Coping with composites

6 mins read

With the arrival of its robot-based tape/tow-placement unit, the AMRC Composites Centre with Boeing is fully equipped to support both commercial and research requirements, as Andrew Allcock reports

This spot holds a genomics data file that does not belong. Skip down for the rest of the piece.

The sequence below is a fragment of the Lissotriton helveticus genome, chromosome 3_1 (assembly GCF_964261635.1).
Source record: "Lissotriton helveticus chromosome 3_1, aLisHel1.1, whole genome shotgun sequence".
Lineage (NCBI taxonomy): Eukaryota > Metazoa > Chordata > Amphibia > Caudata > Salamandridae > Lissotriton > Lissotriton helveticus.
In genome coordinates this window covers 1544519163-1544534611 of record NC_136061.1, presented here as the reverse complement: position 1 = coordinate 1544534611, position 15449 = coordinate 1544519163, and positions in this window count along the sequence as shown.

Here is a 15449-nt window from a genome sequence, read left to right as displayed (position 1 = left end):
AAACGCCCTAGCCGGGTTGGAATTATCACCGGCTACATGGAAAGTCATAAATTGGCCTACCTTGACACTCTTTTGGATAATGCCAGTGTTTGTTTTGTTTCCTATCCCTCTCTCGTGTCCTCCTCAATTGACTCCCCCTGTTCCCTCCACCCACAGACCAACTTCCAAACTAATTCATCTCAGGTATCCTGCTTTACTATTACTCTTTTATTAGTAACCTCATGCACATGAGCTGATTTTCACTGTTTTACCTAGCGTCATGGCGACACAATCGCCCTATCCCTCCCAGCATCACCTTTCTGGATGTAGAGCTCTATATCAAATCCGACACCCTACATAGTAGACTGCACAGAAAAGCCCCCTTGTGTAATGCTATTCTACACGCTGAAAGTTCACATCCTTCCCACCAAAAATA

Open for nearly one year, operational since the end of July last year and officially opened on 6 November 2008, the arrival of the robot-based automated tape/fibre placement (ATP/AFP) robot at the 15,000 sq ft AMRC with Boeing Composites Centre (previously CAMTeC - Composites and Advanced Materials and Technology Centre with Boeing), sees the final piece of the jigsaw in place (Click for box item). The £860,000, Kawasaki robot-based, Automated Dynamics-supplied system (, with its 12-tow placement head, offers the most advanced, indeed a claimed unique, capability in the UK, according to the Centre's business unit manager, Richard Scaife. It is the first system of this type that the American composites machine specialist has supplied to feature such a head, he says. A tow is the industry name for a narrow tape of fibre-reinforced composite material, although just where a tape becomes a tow is not always clear, Mr Scaife offers. The tow width for this head is 1/8 in and the type of material matrix laid is thermoset. There are two other heads, one for thermosets – a 3 in wide tape unit – and another for single ¼ and 1/2 in wide thermoplastic tow. TWELVE AT A TIME The 12-tow head, which literally lays up to 12 tows of material simultaneously, each under independent control, allows for the fast lay-up of parts having, for example, a circular or oval aperture within them (aircraft fuselage windows, for example); those that have complex surface forms and where wider tape could not track the contours, such as wing spars with various details included (the first project, in fact); and the head also allows tows to be laid in arcs. The system, which has a capacity of 2.75 m long by 1 m diameter, has a front-to-back reach of 1.4 m and can handle up to 2.2 tonnes. Operational since the end of January, as at Machinery's February visit it was undergoing 'shake-down' trials, using the 3 in single-tape head, and was laying down thermoset material around a former. The material is laid under pressure, exerted via an application wheel, and is cured in an autoclave at elevated temperature and pressure. Thermoplastics, by comparison, are cured via a hot air blast of some 400 °C at point of contact just after they have been laid down. The AMRC Composites Centre is located on the Advanced Manufacturing Park, opposite the Advanced Manufacturing Research Centre (AMRC) main building. The Composites Centre, then CAMTeC, began with the winning, in mid-2006, of a bid by the University of Sheffield and Boeing to establish such an activity within the AMRC, itself a joint venture between the same two parties, but now supported by numerous other partners. It is an integral part of the National Composites Network (See box), and regionally will give due consideration to Yorkshire's Regional Economic Strategy of concentrating upon the Advanced Engineering and Materials initiative. It will be able to call on personnel located within the AMRC, building multi-disciplinary teams as required, Mr Scaife adds. The Composites Centre itself boasts 12 full-time personnel, including one apprentice – three have been trained to program and run the new ATP/AFP machine. Research projects aside, the Centre acts a consultancy to businesses both regionally and nationally, although clearly, since it has drawn support from regional development agency Yorkshire Forward, it has certain deliverables in the local region, based around job creation, so companies within the region are able to benefit from subsidised consultancy, for example. As Mr Scaife underlines, the Centre receives visitors on a daily basis. AUTOMATED MANUFACTURE As might be understood from the installation of the ATP/AFP, a main push for the Centre is automated manufacture and, in particular, flexible manufacture of low-volume high-value composite components. In addition to automated manufacture, the other focus is on application, use and manufacture of mixed composites – metal plus composites. As for the breakdown between research and company project work, Mr Scaife offers that: "Some 60 per cent of our work is research programme-based at the moment. This takes in both UK and EU research programmes. The remainder is partner project work, not all the details of which can be made public." That said, even the work with individual companies is often supported by regional grants and similar resources, and the Centre becomes involved in the grant application process. A project about which details can be shared concerns the Centre's work with local company Bromley Technologies. Headed up by Britain's world champion bob skeleton competitor Kristan Bromley (see box), the company's focus is the development of high performance sports products and technologies. The Centre is working with his company in the development of new wintersport products, details of which are secret at this time, specifically manufacturing the tools for composite lay-up, using the Centre's CMS Ares 4818 5-axis machining centre, operational since July last year and programmed via Delcam's PowerMILL software (Delcam is an AMRC Tier 2 partner). The Centre has also manufactured tooling on the CMS machine in support of the UK's Integrated Wing project (see box); in this case the tools were for undercarriage components. Such tools are either aluminium or 'tooling board'. The recently arrived robot-based ATP/AFP will be used on the Next Generation Composite Wing project (see box, below), for which the Composites Centre is a sub-contractor on one of the work packages. This project will tie up this piece of equipment for approximately half of the time during the next six months in the manufacture of a scale model, demonstrator wing spar, Mr Scaife advises. The Centre is also involved currently on bids to secure work within the UK Technology Strategy Board's High Value Manufacturing research programme. Moving outside of the UK, the Centre is also involved in the EU research programme COMETA. Led by Italy's Fidia, it is concerned with the application of composites in machine tools. The Centre is bidding for involvement in other European research initiatives, too. As the business unit manager explains, the Centre operates across a number of sectors, taking in a wide breadth of activities, and both develops new techniques and approaches, as well as applying existing knowledge. "Much of our work is project based and we are asked for different things at different times – it is very random. It can be aircraft, sporting goods, small motors, offshore work, pressure systems – the range has been quite startling; all demanding different knowledge, rules and applications. But we can assemble cross-functional teams, using personnel from other areas of the AMRC." As part of its National Composites Network remit, the Centre shares its knowledge through events - currently anticipated to be held quarterly – with the first one scheduled for June at the AMRC. This event is, in fact, to be rolled out under the AMRC's Advanced Manufacturing Forum (AMF) umbrella in June – event details are not yet available. As the use of composite materials gathers pace, the AMRC Composites Centre with Boeing is clearly going to be a significant player. Box item Well equipped facility In addition to the robot-based ATP/AFP system and the CMS 5-axis machining centre, the AMRC Composites Centre with Boeing also has a cleanroom for the laying up of parts up to 5 m in length – a complete wing flap, in fact, which was the intention when specifying room size. The cleanroom is also home to an automated composites material cutting machine. Outside the cleanroom, there are two autoclaves, the largest having a chamber of 3 m diameter by 5 m, a maximum temperature of 200 °C and 10 bar pressure; the other a 1 m diameter by 2 m chamber and able to reach 400 °C and 20 bar pressure. The former is for thermosets, the latter for thermoplastics. There is also an oven of 3 m3 that can reach 240 °C. The Centre also houses a 10 litre capacity Resin Transfer Moulding system ( RTM ) which is being used to evaluate advanced fibre preforms. Finally, there is a range of test equipment taking in compression and tension units up to 2,000 kN, plus a number of compression/tension fatigue machines up to 100 kN. The Centre also designs and constructs purpose-specific testing equipment, the latter "probably the greatest area of interest from outside companies", Mr Scaife comments. Box item The National Composites Network The National Composites Network is a Knowledge Transfer Network (KTN), jointly funded by government and industry, that embraces the entire UK Composites industry and its supply chain. Officially launched on 15 July 2004, it drew £30 million of funding for an initial 5-year period. Machinery has learned that this year, the NCN will become part of the Materials KTN, which is funded by the Technology Strategy Board. NCN is now in discussion with its funders about a programme for the next two years, we were told. The NCN, currently managed by TWI, based in Abington, Oxon, boasts a number of Regional Centres of Excellence where companies can obtain support and advice. These are: Airbus – Composite Structures Development Centre, Filton; GKN Aerospace – Composites Research Centre, Isle of Wight; NDT Validation Centre, Port Talbot, Wales; Northwest Composites Centre – a joint venture between the universities of Bolton, Lancaster, Liverpool and Manchester; and the University of Sheffield AMRC with Boeing Composite Centre. Box item Champion development Britain's Kristan Bromley (left), who is working with the Composites Centre, made skeleton bob history in the 2007/8 season by completing a hat-trick of titles, the World Championships, the World Cup series and the European Championships. He also won the World Cup series in 2003/4 and the European Championships in the 2003/4 and 2004/5 season. A major part of his success lies in the 'Formula Ice 2010' initiative that Bromley Technologies Ltd is driving. It is the world's first Formula One style Winter Sport Team, and also supports Olympic Silver medallist Shelley Rudman and recently crowned women's World Bobsleigh Champion Nicola Minnicello. Visit Box item Playing its part in national projects Integrated Wing ATVP (Aerospace Technology Validation Programme) This is a UK national collaborative technology validation programme designed to pave the way for a 'step change' in wing technologies and configurations, addressing 'Sustainable Aviation' issues. Phase 1 (£38 million) runs from 2006 to 2009 and brings together 21 leading UK organisations. Visit: Next Generation Composite Wing Announced last year, the Next Generation Composite Wing (NGCW) project is funded to the tune of £103 million, drawn from government and business. The project's focus is to improve the future wing design processes and help to maximise the eco-efficiency of future aircraft designs. The three-year programme will bring together 17 leading British organisations, both industrial companies and research bodies. Article first published in Machinery April 2009